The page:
What is a CPU Benchmark? CPU Benchmarks Explained

What is a CPU Benchmark
CPU Terms Every Gamer Should Understand

What is a CPU Benchmark?

Ah, benchmarks.  We all love to compare them, but do we know what they really mean? 

In this article I hope to assist you in deciphering the numbers and words used in CPU benchmarks and how those numbers can help you purchase the CPU that is right for your needs. 

First, I will explain some of the basic CPU terms, and then go into how benchmarking works, and then provide a couple of good benchmarks to use at the end with all the knowledge you just learned.

CPU Terminology

Cores – This is probably one of the most crucial pieces of a CPU.  The core is the central brain that processes commands.  The more cores a CPU has, the more processes it can handle at once.  It is easy to say that more cores mean better performance, but that is not always the case.  Many other factors go into efficiency like how fast processes get sent to the core and how many ways the core can receive processes.  We will discuss these terms below.

Frequency – Frequency is the speed at which the CPU operates.  It is measured in Ghz. Generally, any new CPU should have about 3.0 or more Ghz to operate on.  Faster is not always better.  Some CPUs use high Ghz as a main selling point, but while it does mean the CPU operates quickly, it does not mean that the CPU operates efficiently.  Ghz is important and should not be overlooked, but it is not the only deciding factor. 

Threads – Threads are the lines that carry commands to the core.  In regular threading, there is one thread to one core.  This means there is one line of information feeding the core.  In hyperthreading, there are two threads to a single core.  This is how some dual cores, like Intel’s i3 series, keep up.  They only have two cores, but each core is hyperthreaded meaning it can still handle 4 process lines.  The thread count is very important and is a good sign of how much workload the CPU can handle.

L1/2/3 Cache – The L1/2/3 cache are very small amounts of RAM that are on the CPU.  These small caches move tenfold faster than RAM and perform actions instantaneously.  These actions are usually small commands like mouse movement, typing, clicking on icons, some loading screens on windows, and so on.  A good CPU will have all three caches.  L1 is the quickest and smallest with L3 being the largest and slowest.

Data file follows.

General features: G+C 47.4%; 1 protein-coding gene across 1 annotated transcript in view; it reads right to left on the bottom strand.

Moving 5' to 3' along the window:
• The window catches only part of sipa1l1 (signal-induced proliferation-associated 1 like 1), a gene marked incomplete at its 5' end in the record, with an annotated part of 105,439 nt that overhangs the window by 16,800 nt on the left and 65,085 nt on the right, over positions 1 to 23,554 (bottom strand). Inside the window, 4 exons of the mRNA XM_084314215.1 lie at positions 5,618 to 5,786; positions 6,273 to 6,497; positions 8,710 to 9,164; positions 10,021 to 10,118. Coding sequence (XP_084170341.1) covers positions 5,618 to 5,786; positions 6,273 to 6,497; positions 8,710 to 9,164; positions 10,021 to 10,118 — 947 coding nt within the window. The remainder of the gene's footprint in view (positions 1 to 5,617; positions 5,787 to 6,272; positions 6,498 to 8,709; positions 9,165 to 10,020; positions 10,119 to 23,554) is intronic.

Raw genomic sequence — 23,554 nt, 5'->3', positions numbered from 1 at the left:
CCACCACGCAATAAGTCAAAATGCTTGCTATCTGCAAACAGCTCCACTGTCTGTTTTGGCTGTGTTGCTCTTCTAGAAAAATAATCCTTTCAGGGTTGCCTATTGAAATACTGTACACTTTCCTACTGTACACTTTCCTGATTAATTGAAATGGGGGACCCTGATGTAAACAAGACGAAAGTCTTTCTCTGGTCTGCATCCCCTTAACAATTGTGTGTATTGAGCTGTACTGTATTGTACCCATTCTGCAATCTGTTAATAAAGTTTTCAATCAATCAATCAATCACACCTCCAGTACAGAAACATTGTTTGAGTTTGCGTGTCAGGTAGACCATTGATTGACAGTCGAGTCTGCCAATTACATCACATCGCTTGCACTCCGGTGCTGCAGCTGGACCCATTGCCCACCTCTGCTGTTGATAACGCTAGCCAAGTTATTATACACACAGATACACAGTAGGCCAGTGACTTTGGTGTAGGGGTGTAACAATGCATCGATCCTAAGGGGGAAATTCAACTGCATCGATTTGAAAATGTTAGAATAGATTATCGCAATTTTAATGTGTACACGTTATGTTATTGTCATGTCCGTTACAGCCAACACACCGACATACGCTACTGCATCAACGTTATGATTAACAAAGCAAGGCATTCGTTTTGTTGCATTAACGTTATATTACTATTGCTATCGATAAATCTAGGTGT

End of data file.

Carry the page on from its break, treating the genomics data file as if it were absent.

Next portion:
Architecture – the architecture of a CPU is one of the hidden factors that plays a tremendous role in how effective a CPU is.  Just because a CPU has high frequency and lots of cores does not mean it will operate as quick as you would think.  The CPU also needs to have good architecture.  Therefore in the CPU world it is not usually a good idea to buy dated hardware to save money.  It is usually better to get a lower end model of a current generation than a high-end model of a previous generation.  Architecture is usually shown in how many nanometers the design is.  Nanometers are what CPUs are measured in.  The smaller the better since it means the data the CPU is running must travel less space.  Think about it this way: it is far easier and faster to run 40 meters than it would be to run 100 meters.

How do you Benchmark a CPU?

It is easy for us to benchmark using pre-made software, but to understand these numbers and what they mean we need to figure out what a benchmark does and what it tests. 

CPU benchmarks use mathematical tests to determine how quickly it can compress or encrypt data.  Floating point math tests is a common one used to stress a CPU out since it can use fractions.

An integer test that uses only whole numbers can test the sheer volume that a CPU can solve. 

The results are displayed in milliseconds it takes for the CPU to solve, thus lower is better. 

Then there are compression tests that show how fast a CPU can compress a large amount of data in a way that includes no loss of the data given. 

It is also possible to isolate and test each core separately to test the per core performance versus the performance of all of the cores working together. 

The results here are shown in kilobytes processed per second, so a higher score is better. 

It is best to test the CPU in multiple ways as its design may help it perform some tests, but slow it down in others. 

From these results you can then decide which is best based on your needs.

Best CPU benchmark software

Now that you know a little bit about what a CPU is and how benchmarks evaluate performance, it is time to show a few of best benchmarks available for free use. 

Remember that there is usually not one best CPU. 

Certain CPU have strong points and weak points and it is up to you to figure out what you need from a CPU and how much you want to spend. 

These benchmark results will just show the computing power the CPU has.  Happy benchmarking!

GeekBench 4

  • Easy to Use
  • Keeps record of millions of CPUs tested making comparing easy
  • Fast and little “bloatware” included in installation


  • In depth tool that has numerous benchmark options
  • Allows testing of many specific functions
  • One of the more in depth, but also more complicated to read benchmarks


  • Easy all-in-one option that tests all computer specs, not just CPU
  • Provides easy to read numbers on several different test styles
  • Has a comparing option to other similar setups

Also Consider the Paid Option: 3D Mark

  • There is a free version, but to get all the bells and whistles it will cost $29.99
  • Benchmarks CPU more specifically for gaming purposes
  • Will help people looking to build a gaming computer by showing what CPUs provide the best support for certain GPUs.  That takes the guess work out.

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Coming from the backwoods of West Virginia, Paul is a veteran to treacherous mountains and telling tales by the campfire.
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